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Landing on the Moon: One Small Step for Man...

 
story by tim mcmahan


 

 

Lazy-i: January 25, 2006


Landing on the Moon
w/ Clair de Lune, Ghosty, Eagle*Seagull
Jan. 28, 9 p.m.
Sokol Underground
13th & Martha
$7











It's like All in the Family for the folks in Landing on the Moon. Drummer/vocalist Oliver Morgan is married to keyboardist/vocalist Megan Morgan, while bass player Eric Harris is Megan's brother. Though not related, guitarist Shawn Cox played with the couple in their old band, The Quiet Type, while guitarist/vocalist John Klemmensen was in the band Reset with Oliver a long, long time ago.

They certainly looked like a family while sitting together drinking coffee at The Blue Line Sunday morning. And they definitely acted related, stepping on each other's sentences and finishing each other's thoughts. It was in that same collaborative environment that the band's name was born.

"We thought the music reminded us of the '60s," Oliver said, "and then asked ourselves, 'What happened in the '60s?' That's when Megan said, 'Well, we landed on the moon.'"

 

 

 

 

Without a doubt the music on their just-completed 5-song self-recorded EP befits a band that's both looking back and looking to the future. In an era when indie rock is beginning to percolate into the mainstream, Landing on the Moon is moving away from mopey jangle-pop instead embracing a traditional rock ballad style that no one in the band is old enough to remember.

Songs like the Megan-fronted "She's Moving Out," and the Klemmensen-sung chestnut "She Wants" are pure rock theater reminiscent of "Love Hurts"-era Nazareth or John Steinman-penned Meat Loaf -- the kind of songs kids used to slow dance to at their high school proms.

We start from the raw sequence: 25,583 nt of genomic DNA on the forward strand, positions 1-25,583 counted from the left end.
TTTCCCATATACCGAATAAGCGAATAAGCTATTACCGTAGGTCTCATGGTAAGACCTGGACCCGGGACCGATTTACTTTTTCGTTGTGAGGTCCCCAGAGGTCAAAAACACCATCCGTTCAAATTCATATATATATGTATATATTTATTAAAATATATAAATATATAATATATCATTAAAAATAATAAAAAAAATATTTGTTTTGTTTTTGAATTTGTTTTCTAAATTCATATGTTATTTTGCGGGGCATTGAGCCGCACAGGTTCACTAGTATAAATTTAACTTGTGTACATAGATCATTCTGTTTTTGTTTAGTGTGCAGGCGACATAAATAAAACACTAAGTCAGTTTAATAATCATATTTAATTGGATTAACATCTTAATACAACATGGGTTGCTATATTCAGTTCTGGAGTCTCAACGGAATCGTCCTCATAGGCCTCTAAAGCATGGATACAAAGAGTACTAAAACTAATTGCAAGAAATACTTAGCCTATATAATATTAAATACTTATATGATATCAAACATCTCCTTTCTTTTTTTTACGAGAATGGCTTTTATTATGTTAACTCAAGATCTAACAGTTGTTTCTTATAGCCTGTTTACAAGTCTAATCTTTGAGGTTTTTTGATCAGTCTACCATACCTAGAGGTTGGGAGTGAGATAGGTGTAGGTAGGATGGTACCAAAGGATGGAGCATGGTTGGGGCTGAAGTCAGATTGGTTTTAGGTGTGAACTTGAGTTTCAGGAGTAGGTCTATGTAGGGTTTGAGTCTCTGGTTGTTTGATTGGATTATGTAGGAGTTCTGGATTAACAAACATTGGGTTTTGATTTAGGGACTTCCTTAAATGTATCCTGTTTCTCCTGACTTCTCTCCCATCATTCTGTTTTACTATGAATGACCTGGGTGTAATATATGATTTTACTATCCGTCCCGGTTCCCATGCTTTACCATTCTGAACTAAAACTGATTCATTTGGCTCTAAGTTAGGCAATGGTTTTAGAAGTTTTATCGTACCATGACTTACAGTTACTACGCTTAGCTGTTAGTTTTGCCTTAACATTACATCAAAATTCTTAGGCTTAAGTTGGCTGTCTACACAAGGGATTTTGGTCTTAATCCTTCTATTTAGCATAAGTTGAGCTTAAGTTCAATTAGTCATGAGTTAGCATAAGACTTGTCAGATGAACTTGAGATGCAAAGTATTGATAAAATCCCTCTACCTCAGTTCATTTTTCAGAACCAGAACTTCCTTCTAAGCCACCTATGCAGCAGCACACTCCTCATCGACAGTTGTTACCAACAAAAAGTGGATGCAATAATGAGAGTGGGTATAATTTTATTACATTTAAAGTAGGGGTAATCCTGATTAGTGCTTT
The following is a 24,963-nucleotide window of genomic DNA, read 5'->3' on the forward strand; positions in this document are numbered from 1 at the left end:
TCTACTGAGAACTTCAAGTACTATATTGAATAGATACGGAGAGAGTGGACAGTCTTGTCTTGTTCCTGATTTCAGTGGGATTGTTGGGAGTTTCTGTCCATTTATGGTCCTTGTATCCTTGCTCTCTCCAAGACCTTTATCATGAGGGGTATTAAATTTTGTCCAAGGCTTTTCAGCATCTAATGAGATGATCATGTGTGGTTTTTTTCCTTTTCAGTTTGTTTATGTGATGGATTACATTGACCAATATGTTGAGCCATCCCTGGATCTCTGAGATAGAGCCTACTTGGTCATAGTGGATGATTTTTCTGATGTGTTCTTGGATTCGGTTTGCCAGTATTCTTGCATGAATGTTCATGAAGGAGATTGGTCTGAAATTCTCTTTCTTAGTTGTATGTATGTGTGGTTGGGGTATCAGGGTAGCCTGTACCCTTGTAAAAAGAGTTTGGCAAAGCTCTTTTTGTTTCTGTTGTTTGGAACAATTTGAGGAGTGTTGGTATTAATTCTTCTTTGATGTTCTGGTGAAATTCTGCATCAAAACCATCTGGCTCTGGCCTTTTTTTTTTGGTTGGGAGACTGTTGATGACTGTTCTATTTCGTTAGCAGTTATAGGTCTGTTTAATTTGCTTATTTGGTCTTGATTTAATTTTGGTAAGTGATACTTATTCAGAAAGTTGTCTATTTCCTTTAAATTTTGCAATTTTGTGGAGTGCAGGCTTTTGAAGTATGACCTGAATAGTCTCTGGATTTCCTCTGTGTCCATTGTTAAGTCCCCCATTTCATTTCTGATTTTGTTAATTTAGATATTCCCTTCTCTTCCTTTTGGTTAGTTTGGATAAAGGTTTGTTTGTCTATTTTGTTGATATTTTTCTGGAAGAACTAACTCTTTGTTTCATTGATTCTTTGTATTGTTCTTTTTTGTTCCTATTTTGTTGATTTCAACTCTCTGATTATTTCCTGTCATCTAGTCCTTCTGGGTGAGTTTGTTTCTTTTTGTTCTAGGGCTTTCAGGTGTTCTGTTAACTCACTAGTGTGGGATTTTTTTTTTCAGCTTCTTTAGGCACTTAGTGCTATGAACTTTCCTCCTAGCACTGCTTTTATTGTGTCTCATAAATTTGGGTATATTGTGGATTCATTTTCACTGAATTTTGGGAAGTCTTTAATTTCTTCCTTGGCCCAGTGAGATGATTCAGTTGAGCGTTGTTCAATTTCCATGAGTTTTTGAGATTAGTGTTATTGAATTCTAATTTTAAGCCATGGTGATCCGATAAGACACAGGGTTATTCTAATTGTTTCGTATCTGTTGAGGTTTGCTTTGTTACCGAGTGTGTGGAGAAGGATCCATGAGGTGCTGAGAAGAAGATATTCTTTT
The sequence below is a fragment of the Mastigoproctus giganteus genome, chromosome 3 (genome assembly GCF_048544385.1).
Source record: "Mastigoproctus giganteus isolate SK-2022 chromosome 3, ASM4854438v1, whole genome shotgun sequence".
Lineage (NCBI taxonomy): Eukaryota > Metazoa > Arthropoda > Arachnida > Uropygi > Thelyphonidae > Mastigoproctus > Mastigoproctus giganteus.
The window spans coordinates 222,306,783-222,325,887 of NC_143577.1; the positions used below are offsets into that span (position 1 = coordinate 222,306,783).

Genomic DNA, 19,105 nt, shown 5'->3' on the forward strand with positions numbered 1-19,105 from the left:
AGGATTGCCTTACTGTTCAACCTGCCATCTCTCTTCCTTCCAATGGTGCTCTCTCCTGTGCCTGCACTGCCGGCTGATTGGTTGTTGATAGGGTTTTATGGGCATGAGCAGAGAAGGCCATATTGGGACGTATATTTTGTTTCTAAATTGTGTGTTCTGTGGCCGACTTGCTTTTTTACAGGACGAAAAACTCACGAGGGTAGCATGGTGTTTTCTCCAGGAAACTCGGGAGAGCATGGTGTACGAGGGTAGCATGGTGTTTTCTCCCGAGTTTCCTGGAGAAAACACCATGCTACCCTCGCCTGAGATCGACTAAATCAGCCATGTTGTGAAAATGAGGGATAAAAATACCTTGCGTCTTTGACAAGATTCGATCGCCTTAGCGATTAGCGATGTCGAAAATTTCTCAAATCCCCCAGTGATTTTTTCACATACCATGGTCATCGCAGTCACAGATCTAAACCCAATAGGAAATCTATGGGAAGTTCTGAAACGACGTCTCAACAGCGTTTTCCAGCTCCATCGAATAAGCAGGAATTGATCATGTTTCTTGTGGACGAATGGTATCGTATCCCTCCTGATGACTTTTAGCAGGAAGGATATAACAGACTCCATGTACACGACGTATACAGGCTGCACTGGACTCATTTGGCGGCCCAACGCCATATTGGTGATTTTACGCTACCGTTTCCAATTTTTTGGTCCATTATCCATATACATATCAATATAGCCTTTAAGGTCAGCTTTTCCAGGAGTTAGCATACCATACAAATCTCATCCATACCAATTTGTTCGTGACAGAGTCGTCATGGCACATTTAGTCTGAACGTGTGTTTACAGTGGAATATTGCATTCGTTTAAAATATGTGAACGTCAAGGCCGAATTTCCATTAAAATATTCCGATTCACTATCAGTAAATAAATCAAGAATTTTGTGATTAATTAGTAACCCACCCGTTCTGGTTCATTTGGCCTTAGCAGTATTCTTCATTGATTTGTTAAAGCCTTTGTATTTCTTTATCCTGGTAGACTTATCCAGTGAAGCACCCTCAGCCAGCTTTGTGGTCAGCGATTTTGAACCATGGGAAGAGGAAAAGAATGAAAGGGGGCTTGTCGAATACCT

"We didn't go in that direction intentionally," said Megan, the band's primary songwriter whose day job as choral director at Bryan Middle School had to have an influence on her style. "I try to write music with classical roots that also rocks. Deep down people want to listen to fun music, and everyone relates to a good rock song."

"We're all tired of whiny cry-yourself-to-sleep indie rock," said Oliver. "Megan and I knew after The Quiet Type broke up in 2003 that we had to move away from the mathy/indie sound and focus on something that featured more emotion in the music and lyrics."

Morgan's other band, Little Brazil, also is a departure from run-of-the-mill indie rock, influenced instead by late-'90s college bands like Dinosaur Jr. and Superchunk.

While members of Landing on the Moon perform in other bands -- Klemmensen is in Microphone Jones and Cox plays in Life After Laserdisque and No Blood Orphan -- Little Brazil easily is the most time-consuming and successful, having already completed a number of national tours, including one with critics' darlings Tegan and Sarah.

With Landing on the Moon currently shopping their new EP to labels and Little Brazil about to enter the studio to record the follow-up to 2005's You and Me, how will Morgan keep one band from distracting the other?

"I want to do what Tim Kasher does with The Good Life and Cursive," he said. "Cursive is a machine that lives and breathes on its own. Little Brazil runs itself as well. I think the two bands can co-exist."

Scheduling tours shouldn't be a problem, he said, since Landing on the Moon will focus its touring on the summer months when Megan is on school break. While all have day jobs, hers is the most career-intensive, and would be the toughest to leave should a label pick up the band. It's a move, however, that she says she's willing to make.

"It'll be a big deal when I leave my job, because I love it," Megan said. "It'll be hard, but if I could play music 24 hours a day, it would be worth it."


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Published in The Omaha Reader Jan. 25, 2006. Copyright 2006 Tim McMahan. All rights reserved.

 



 

 

 

 

 

 

 

 

 


 



 



"We're all tired of whiny cry-yourself-to-sleep indie rock. Megan and I knew after The Quiet Type broke up in 2003 that we had to move away from the mathy/indie sound and focus on something that featured more emotion in the music and lyrics."